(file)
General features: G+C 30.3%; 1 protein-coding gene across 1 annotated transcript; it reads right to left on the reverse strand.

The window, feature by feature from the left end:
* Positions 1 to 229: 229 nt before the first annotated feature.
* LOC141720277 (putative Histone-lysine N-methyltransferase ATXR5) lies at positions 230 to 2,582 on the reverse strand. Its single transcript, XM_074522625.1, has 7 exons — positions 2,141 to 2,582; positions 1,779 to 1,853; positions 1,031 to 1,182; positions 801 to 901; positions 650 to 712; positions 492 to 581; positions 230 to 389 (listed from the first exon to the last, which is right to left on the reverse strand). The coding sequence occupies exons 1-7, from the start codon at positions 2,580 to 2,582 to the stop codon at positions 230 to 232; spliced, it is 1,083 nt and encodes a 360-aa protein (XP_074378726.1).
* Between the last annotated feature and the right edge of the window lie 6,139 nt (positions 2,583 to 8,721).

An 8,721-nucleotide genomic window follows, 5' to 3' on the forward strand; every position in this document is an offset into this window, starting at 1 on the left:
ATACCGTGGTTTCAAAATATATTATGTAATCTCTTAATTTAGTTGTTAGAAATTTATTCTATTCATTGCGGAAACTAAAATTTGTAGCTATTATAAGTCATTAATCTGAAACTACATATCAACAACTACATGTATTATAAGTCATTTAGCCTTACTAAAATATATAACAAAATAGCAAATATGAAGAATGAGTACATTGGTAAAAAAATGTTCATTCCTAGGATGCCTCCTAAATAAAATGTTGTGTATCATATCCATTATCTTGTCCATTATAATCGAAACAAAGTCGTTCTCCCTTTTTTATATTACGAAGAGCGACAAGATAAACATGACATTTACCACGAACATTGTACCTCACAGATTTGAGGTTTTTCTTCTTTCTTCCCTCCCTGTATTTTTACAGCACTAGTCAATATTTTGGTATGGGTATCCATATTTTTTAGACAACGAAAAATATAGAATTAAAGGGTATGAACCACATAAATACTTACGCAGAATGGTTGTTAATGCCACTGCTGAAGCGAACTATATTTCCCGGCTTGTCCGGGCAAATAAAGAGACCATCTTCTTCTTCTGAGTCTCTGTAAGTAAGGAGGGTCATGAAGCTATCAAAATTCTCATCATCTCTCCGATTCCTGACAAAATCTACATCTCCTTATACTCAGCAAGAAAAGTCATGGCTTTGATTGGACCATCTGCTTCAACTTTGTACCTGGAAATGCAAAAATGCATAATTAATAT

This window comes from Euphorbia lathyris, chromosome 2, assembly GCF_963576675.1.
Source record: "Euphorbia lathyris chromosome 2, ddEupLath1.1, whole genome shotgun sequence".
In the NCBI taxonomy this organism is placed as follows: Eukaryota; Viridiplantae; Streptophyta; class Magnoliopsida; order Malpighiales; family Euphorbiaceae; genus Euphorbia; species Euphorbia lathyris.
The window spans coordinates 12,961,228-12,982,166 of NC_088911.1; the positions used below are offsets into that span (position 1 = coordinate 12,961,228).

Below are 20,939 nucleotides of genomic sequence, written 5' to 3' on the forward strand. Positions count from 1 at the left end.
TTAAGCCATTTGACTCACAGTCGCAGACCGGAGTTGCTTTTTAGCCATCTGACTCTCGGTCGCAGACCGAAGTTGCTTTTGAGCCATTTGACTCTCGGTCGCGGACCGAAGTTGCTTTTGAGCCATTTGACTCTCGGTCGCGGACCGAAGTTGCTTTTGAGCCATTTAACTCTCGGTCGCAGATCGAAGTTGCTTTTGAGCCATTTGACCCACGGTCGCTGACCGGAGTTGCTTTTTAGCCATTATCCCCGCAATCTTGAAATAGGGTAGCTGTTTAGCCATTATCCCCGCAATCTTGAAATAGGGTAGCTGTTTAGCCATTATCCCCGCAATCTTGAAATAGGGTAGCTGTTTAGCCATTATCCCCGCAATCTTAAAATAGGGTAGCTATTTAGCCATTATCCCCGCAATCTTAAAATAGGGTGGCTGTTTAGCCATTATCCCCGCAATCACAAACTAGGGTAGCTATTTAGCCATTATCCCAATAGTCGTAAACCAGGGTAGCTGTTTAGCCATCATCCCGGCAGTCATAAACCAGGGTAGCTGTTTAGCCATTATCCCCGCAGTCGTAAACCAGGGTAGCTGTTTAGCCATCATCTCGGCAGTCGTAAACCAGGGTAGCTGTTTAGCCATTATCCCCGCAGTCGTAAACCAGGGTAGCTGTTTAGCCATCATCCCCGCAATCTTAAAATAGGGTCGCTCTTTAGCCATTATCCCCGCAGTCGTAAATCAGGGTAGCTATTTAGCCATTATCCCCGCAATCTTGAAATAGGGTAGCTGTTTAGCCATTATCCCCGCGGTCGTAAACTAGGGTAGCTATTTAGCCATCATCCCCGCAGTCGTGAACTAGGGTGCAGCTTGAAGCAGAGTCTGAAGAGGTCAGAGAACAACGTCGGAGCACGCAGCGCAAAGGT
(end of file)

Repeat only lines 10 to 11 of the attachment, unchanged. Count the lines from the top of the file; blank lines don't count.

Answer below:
In the NCBI taxonomy this organism is placed as follows: Eukaryota; Viridiplantae; Streptophyta; class Magnoliopsida; order Malpighiales; family Euphorbiaceae; genus Euphorbia; species Euphorbia lathyris.
The window spans coordinates 12,961,228-12,982,166 of NC_088911.1; the positions used below are offsets into that span (position 1 = coordinate 12,961,228).